Wow! Looks like that T-72 was OBLITERATED by an RPG-29, judging by the clip seconds earlier of the guys running to a vantage point. Poor bastards never knew what hit them. Is this the future of armored warfare? Tanks and IFVs crashing through cities?

Link to post
Share on other sites

Me and the guys from UK armour have been training using a urban setting type mission.

It may be only a simulation but it does give you a sense of what it would be like to

Conduct such operations.Bloody Difficult. I have been in a real T-72 and to say you have Very limited observation is an understatement.couple that with smoke dust and the

Knowledge that your opponent has various RPG's at there disposal

It must be hell For the crews.lets hope both sides turn to talks because its a stale mate.

Neither side has the strength to win

Link to post
Share on other sites
Thanks Rump. The MRAP is more what I was thinking of. Looks like that could move around city streets pretty quickly. The other two are modifications to an existing tank. At least the Leopard has 2 x RWS, while the TUSK package seems to be focused on survivability, not improved offense ability in urban conditiions. And surely a long, main gun with an effective range of many km is not only unnecessary in urban warfare but a distinct disadvantage?

Well that's why the PELE and M1078 rounds were developed.

The M256 & L44/L55 120mm cannons are smooth bores.

If it'll fit down the Barrel, you can fire it. :biggrin:

Unlike rifled guns which impart a spin on the round,

this can have negative effects on rounds like HEAT and Canister.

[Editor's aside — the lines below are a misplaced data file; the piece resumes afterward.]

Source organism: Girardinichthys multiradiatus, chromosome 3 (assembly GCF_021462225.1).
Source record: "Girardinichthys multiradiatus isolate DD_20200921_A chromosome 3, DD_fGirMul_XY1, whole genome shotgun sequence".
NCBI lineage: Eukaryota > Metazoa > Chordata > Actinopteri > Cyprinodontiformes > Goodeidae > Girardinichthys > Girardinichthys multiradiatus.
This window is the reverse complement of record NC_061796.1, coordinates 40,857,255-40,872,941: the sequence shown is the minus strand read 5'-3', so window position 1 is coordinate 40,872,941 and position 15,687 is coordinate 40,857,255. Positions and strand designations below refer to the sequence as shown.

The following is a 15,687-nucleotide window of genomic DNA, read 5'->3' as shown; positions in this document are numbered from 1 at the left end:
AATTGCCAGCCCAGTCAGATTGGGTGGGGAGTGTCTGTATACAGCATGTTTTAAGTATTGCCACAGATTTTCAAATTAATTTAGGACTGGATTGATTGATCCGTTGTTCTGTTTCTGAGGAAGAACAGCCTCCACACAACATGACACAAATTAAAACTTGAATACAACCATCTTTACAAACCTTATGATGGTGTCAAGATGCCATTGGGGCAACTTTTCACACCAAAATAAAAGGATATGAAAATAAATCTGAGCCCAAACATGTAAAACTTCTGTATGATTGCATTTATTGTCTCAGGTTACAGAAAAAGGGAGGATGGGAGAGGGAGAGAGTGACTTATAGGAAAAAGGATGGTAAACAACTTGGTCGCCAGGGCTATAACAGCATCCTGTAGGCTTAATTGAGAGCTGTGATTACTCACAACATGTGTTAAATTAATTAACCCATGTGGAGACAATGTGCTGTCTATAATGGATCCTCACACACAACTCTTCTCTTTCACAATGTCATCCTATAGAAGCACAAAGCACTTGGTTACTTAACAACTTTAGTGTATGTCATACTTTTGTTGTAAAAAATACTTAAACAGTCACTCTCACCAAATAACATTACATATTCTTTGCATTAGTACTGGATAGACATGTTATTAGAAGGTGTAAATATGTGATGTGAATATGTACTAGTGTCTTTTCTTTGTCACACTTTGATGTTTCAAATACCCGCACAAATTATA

Link to post
Share on other sites
Well that's why the PELE and M1078 rounds were developed.

The M256 & L44/L55 120mm cannons are smooth bores.

If it'll fit down the Barrel, you can fire it. :biggrin:

Unlike rifled guns which impart a spin on the round,

this can have negative effects on rounds like HEAT and Canister.

HESH works quite well in a urban setting:biggrin:

Link to post
Share on other sites
while the TUSK package seems to be focused on survivability, not improved offense ability in urban conditiions. This is not true, The TUSK kit includes something called a CROWS 2 which is basically the same as a RWS. It also includes something call a LAGS 2 which is for the Loader for urban fighting. And lets not forget the CREW 2 system and the ERA

OK. Thanks for the clarification.

Link to post
Share on other sites
As long as your enemy is exclusively composed of RPG men, obsolete AFVs and BMP turrets welded to pickup trucks, with office chairs for the gunners you're right. But there's no guarantee (as in a law of nature) that in urban combat you couldn't also run into a modern tank. If you specialize too much you may forfeit your ability to react to unforeseen situations.

Point taken.

Link to post
Share on other sites
Well that's just another version of the "a" war Vs "the" war discussion.

Most countries/industries aren't going to invest the time and money to develop a bespoke, urban combat optimised solution when:

1. The development cycle is too long for the people who need it "now"; and

2. Once fielded it may well be useless for the next war.

Much more likely to produce an "add on" kit for existing vehicles.

So would a 'carbine' version of the main gun that could be switched easily with the existing gun be a possibility?

Link to post
Share on other sites

A short barreled main gun would mean that you would need to change the ballistic calculation for the rounds, KE would be useless and for HE and HEAT it would have the ballistic characteristics similar to that of a mortar one would think.

Link to post
Share on other sites
So would a 'carbine' version of the main gun that could be switched easily with the existing gun be a possibility?